This week, we’ll be posting one short story a day from this year’s Toulmin Prize competition. The Toulmin Prize is open to amateur writers over the age of 16.
The stories entered have a north east focus, and can be written in Doric or English, or a mixture of the two. Throughout the course of the week, four commended stories and the overall winner of the Toulmin Prize will be posted.
Below is a piece written by Ruth MacLure, the second runner-up!
Sheila Buglass is in my shed.
“Fit are ye dein?”
I blink at the looming girth of her, eclipsing the August sun.
The door is still swinging in protest, scattering fragments of rust onto the hissing concrete slabs.
I shrug and look away.
Now she is squatting, toad-like, podgy pocked knees bulging over her too-tight socks. I can see her yellowing knickers beyond the hem of her gingham frock. Her breath smells of bubblegum, bacon and piss.
Last week, this very Sheila Buglass had broken a whole box of crayons, one by one, slowly and deliberately, explaining that I would have twice as many… and that way we could share.
My mother slapped me hard across the face and said I should not be given nice things, because I was not a nice child.
“An’ oan the Sabbath an’ a?! Slant chiel!”
She put the box on the top shelf of the pantry, behind the mousetraps, far from reach.
I shrink back from Big Sheila, fumbling in my pocket for my best friend: the tiny china fish that fits exactly over my pinkie finger, cool and smooth and silent. My granny gave it to me. I loved my granny. I stroke it gently and the waves of calm wash over me.
“Y’air feel!” she judges and starts to sift through my box of treasures.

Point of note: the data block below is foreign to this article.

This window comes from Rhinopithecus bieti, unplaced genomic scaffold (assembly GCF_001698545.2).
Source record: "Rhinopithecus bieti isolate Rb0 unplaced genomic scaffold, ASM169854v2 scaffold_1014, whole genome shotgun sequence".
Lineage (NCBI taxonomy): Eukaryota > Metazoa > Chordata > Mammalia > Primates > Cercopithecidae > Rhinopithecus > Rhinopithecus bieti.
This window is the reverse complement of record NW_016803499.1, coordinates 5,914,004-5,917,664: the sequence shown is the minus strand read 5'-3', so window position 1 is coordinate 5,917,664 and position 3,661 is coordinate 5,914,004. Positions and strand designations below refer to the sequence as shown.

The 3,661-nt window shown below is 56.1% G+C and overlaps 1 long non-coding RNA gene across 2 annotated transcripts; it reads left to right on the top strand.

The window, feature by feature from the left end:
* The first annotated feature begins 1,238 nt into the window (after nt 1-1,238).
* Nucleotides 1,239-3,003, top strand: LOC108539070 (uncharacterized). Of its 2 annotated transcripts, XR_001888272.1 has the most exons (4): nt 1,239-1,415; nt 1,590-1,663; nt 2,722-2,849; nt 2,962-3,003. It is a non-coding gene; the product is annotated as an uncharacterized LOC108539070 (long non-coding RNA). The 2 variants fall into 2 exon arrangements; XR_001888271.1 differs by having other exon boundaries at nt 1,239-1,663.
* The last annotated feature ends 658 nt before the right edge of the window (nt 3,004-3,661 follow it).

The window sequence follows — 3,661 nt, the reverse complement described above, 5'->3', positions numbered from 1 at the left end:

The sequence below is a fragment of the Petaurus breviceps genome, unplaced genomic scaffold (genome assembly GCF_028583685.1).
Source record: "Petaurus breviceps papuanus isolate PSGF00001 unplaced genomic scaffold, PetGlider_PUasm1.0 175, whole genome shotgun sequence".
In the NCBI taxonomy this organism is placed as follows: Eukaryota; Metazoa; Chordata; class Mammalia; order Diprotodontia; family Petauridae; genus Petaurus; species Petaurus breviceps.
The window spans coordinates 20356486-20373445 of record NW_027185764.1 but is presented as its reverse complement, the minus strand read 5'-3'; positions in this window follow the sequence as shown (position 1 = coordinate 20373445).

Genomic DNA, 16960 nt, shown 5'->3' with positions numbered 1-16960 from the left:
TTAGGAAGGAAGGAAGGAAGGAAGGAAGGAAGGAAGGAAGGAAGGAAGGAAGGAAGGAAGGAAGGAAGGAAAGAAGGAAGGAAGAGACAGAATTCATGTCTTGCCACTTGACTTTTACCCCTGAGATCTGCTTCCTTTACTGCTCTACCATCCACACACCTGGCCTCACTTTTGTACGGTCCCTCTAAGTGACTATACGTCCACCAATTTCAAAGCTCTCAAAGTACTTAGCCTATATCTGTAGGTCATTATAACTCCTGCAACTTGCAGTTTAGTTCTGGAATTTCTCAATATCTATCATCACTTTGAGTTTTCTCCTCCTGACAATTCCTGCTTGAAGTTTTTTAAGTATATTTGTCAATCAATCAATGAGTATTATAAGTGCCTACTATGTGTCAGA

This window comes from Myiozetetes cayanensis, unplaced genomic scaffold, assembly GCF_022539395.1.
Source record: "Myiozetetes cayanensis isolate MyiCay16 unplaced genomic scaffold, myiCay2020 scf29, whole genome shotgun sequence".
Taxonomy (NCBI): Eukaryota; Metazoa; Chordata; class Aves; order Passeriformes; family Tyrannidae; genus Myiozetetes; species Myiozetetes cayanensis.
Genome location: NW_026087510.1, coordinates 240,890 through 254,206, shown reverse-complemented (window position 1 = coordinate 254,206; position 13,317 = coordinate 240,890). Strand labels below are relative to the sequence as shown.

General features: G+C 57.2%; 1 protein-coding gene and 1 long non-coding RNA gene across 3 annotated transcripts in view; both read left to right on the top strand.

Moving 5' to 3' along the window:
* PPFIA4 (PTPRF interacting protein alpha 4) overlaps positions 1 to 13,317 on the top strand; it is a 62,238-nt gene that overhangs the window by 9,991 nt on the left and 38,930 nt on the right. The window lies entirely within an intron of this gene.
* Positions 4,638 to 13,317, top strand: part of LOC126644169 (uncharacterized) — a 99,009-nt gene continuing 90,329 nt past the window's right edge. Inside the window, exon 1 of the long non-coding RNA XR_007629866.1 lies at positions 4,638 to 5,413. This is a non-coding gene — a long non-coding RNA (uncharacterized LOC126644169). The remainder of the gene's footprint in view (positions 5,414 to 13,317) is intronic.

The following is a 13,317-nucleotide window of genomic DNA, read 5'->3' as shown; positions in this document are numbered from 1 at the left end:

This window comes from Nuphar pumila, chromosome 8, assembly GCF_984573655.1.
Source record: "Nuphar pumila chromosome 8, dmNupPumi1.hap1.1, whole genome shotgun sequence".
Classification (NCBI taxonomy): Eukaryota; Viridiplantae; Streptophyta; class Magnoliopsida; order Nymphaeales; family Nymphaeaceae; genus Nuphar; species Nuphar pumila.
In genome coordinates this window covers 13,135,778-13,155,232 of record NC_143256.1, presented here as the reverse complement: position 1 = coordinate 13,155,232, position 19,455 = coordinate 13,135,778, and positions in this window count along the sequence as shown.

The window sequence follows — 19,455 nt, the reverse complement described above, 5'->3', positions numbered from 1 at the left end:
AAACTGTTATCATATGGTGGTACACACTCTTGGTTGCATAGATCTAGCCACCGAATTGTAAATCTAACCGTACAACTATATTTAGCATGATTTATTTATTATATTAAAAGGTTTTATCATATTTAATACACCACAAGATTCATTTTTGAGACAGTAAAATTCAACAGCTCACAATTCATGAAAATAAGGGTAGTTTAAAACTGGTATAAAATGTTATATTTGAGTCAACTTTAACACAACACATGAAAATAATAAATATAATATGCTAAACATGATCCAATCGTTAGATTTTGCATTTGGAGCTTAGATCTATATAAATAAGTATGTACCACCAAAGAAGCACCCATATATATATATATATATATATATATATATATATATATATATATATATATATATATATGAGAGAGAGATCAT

I keep my peace, but my heart is pounding in my ears.
Outside, the uneven rasp and grunt of a lawn mower next door. My father’s walking stick is tripping his path to the greenhouse with a thump and a kick. The hum of the paper mill. Working men playing careless football on the field beyond the garden wall. I hear my father stop to watch them. I can’t see him, but I know he is rummaging for a cigarette, propping himself up against the clothes pole for balance as he strikes a match and lets it fall on the grass with a hiss. He stamps out the flame with the rubbery base of his stick, takes a drag and coughs, a great raggedy retching cough. He’s not supposed to smoke.
Sheila Buglass sifts and rejects. Broken sandals, a headless doll, a hand-wound alarm clock that has lost its spring.
The thwack of a boot on a ball.
The resentful clank of my father’s stick against the clothes pole as he gathers himself and continues on his way.
I am making a pie from the leftovers of summer.
My old tin pail is marbled slick with fairground pinks and blues. I fill it with good garden earth and pat it down. One flip and the pie slides turd-like onto the raffia mat with a satisfying plop. I plant a flag in it: the lion rampant.
A glittering golden crust of sand catches the light and I cough, salt tears at the back of my throat. A rush of heat to my cheeks.
Sheila Buglass has chosen a hat from the box of treasures. Mushroom-spotted fur with a crackling grey lining is clamped down over her greasy brown hair as she chomps on a lollipop.
I feel sick.
“Far’s the glaiss?”
She snatches up a mermaid’s mirror and stomps to the window to appraise her reflection, ripping the brown paper curtains apart, showering me with spider’s webs and stoor.
A gust of creosote and putty.